In the NY Times he writes “While peak-oil advocates have in the past ridiculed optimistic industry expectations, the evidence continues to confound them. Over recent decades, the consensus estimates of the amount of recoverable oil on the planet have roughly doubled. And recovery rates — the percentage of those reserves that we are technologically able to collect — have grown from 10 percent a century ago, to 25 percent a half-century ago, to an estimated 35 percent now. In some areas, like the North Sea, the figure is above 60 percent.”

    But not at $20/barrel hey Michael…….

    Mike

    [/quote]

    Mike,

    In the 2006 article he said that oil would be $20 a barrel because of increased supply, equal to Iran’s production. As you know, the price of oil dropped because of decreased demand as the world economy fell apart. There was no huge supply increase. Correct me if I am wrong, but I think we only had one year of decreased oil consumption during The Great Depression. Maybe he gets paid to serve up the rosy forceasts. I’m sure companies would prefer to hear his forecast than someone like Jeff Rubin. In our short sighted culture, it wouldn’t surprise me.

    Thanks

    Phil

    • Sun, Feb 27, 2011 - 12:30am

      #5

      Phil Williams

      Status Bronze Member (Offline)

      Joined: Oct 14 2009

      Posts: 285

      count placeholder0

      MIT? Maybe he should get his money back.

    [quote=ewilkerson]

    Phil,

    Lynch makes me wonder about an MIT education.  I have an Economics degree from Duke and an MBA from Wake Forest, and the first time I read about Peak Oil it made perfect sense.   The graph showing when the easy oil was found, our growth of consumption, and the growth of production give you a good conception of what is happening.  It is interesting that I believe production will no doubt peak very soon, but there is the distinct possibility that consumption will outstrip production even before production peaks.  That’s not even talking about depletion and the increased consumption in the oil producing states themselves.  There are a lot of trends coming together to create a possible catastrophe.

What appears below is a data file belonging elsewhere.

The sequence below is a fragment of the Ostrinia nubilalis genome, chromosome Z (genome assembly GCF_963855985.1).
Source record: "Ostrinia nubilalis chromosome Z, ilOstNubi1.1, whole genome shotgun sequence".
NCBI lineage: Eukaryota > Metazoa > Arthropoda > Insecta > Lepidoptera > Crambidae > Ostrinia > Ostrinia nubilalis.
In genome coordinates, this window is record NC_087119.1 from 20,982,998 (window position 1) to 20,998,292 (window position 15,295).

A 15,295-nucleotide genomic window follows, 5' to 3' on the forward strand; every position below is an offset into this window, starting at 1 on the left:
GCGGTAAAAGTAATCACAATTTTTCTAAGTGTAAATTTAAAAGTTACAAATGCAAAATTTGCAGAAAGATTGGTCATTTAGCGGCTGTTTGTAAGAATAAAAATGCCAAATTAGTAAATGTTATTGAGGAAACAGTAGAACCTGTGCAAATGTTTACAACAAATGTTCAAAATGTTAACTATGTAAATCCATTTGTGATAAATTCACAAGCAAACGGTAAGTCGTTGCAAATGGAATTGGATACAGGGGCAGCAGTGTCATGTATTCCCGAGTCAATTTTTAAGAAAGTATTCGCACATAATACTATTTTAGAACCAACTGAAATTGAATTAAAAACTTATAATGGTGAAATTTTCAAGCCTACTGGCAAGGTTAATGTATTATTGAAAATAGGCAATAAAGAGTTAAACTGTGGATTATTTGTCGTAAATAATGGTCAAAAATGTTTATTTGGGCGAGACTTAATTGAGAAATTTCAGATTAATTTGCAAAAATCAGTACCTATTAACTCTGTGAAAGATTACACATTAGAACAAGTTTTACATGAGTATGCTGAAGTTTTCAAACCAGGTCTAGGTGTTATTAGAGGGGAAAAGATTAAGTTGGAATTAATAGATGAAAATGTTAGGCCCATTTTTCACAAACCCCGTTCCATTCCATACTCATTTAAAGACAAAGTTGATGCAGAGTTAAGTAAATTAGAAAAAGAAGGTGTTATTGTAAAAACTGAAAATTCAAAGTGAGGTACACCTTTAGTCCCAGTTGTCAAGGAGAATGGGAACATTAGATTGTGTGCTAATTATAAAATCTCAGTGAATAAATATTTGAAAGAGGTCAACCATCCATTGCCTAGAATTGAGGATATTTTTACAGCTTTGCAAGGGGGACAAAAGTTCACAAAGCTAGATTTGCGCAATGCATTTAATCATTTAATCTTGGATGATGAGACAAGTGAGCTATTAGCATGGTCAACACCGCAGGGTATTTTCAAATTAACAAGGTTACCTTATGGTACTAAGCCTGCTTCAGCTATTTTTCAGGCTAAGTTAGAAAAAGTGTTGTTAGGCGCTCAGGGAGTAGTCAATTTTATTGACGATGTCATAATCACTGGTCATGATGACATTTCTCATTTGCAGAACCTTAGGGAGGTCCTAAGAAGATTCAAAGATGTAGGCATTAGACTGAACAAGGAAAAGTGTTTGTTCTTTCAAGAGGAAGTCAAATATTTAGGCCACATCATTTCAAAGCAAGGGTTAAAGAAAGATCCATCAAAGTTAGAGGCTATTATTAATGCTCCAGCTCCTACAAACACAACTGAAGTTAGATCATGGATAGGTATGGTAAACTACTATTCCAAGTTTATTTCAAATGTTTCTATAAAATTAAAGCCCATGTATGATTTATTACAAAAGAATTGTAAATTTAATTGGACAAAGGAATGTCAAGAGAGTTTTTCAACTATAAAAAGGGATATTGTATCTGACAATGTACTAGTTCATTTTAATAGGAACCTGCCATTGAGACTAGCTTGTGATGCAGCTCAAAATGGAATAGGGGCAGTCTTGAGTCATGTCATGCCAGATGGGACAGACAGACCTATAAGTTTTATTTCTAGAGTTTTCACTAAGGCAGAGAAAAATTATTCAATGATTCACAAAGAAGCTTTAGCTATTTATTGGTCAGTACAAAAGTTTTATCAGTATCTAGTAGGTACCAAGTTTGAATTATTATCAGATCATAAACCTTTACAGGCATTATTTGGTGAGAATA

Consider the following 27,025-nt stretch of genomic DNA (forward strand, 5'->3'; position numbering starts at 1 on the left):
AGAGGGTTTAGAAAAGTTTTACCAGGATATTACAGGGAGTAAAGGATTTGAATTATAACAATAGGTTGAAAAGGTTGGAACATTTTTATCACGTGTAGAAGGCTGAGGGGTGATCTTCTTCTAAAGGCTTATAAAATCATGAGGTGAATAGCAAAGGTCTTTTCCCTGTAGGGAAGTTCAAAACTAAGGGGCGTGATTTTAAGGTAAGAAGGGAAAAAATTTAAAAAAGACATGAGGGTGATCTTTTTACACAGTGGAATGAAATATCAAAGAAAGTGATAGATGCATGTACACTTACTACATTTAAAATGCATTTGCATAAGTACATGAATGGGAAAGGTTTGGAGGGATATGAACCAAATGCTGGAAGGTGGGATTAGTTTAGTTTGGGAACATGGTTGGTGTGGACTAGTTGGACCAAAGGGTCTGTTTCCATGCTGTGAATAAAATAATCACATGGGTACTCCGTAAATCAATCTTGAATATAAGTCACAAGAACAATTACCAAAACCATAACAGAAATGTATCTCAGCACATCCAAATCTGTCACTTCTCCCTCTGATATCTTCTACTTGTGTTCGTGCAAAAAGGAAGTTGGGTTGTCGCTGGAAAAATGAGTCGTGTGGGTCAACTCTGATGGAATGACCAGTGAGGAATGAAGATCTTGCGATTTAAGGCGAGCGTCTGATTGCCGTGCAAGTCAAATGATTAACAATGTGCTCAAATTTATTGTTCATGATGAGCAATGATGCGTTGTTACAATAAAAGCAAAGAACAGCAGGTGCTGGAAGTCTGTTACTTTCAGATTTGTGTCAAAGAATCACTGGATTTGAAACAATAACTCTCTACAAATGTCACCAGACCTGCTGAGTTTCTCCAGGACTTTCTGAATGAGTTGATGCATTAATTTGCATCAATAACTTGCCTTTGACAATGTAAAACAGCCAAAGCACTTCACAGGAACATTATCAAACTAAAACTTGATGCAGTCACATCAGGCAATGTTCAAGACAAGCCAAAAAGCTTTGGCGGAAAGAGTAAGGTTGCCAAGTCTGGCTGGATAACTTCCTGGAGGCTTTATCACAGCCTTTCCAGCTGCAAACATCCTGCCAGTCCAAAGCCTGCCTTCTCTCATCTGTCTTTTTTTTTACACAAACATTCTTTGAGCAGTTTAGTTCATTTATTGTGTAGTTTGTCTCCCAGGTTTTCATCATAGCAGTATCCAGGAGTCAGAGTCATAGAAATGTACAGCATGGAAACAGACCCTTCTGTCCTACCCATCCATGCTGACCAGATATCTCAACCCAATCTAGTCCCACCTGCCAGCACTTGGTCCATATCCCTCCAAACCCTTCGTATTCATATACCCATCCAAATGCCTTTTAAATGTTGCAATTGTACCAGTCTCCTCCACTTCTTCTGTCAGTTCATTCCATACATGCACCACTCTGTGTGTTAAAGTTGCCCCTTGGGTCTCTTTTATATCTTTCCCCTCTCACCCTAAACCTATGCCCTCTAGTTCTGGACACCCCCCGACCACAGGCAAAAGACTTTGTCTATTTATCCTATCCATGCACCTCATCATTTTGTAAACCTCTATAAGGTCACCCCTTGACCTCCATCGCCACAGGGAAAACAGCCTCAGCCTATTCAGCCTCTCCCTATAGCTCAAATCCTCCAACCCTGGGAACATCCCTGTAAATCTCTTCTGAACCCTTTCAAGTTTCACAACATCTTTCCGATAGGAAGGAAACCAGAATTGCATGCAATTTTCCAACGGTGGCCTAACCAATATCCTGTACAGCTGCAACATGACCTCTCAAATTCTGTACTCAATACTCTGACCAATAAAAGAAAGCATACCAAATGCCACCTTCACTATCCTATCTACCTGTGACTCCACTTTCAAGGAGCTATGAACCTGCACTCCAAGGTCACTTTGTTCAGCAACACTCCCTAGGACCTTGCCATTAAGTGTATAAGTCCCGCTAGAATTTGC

The only reason I say possible catastrophe is how the world handles it.  We could grow and come together or blow each other up…LOL

    Thank for the response,

    Ernest

    [/quote]

    Ernest,

    I often wonder about the highly intelligent people we have that just seem to completely miss what is so obvious, and so important to the cushy lifestyle we enjoy. I am certainly no MIT grad, but I do have an open mind. In fact the funny thing is that I have found that younger people tend to understand peak oil and it’s ramifications better than “educated” adults. I like to ask people why they think the price of oil is so high, and the responses that I get are astounding. Everything from the “greedy oil companies”, to the “government won’t let us drill”. These people might be book smart, but they don’t know jack about oil. By the way 2005 was the peak for conventional oil, although some argue it was 2006. 2008 was the peak for all liquids, although it would not be impossible to improve on that total, but I doubt we will. In my opinion peak conventional oil, and peak total liquids are in the rear view. It would not surprise me if the media never really acknowledges that fact. They might blame geopolitics or not enough capital investment, but the last thing they want to talk about is depletion rates.

    Thanks

    Phil

     

    • Sat, Feb 26, 2011 - 11:00pm

      #6

      Phil Williams

      Status Bronze Member (Offline)

      Joined: Oct 14 2009

      Posts: 285

      count placeholder0

      SLW

    I own SLW through my advisor’s fund, Stephen Leeb, who has been pretty bullish on Silver for a long time. Having said that, I just got an automatic e-mail that they sold some of my SLW stock on Thursday. It may not mean much, but I guess they want to take some profits. They bought it for me at $12 a share. They are still holding about 70% of it. 

     

Viewing 10 posts - 61 through 70 (of 72 total)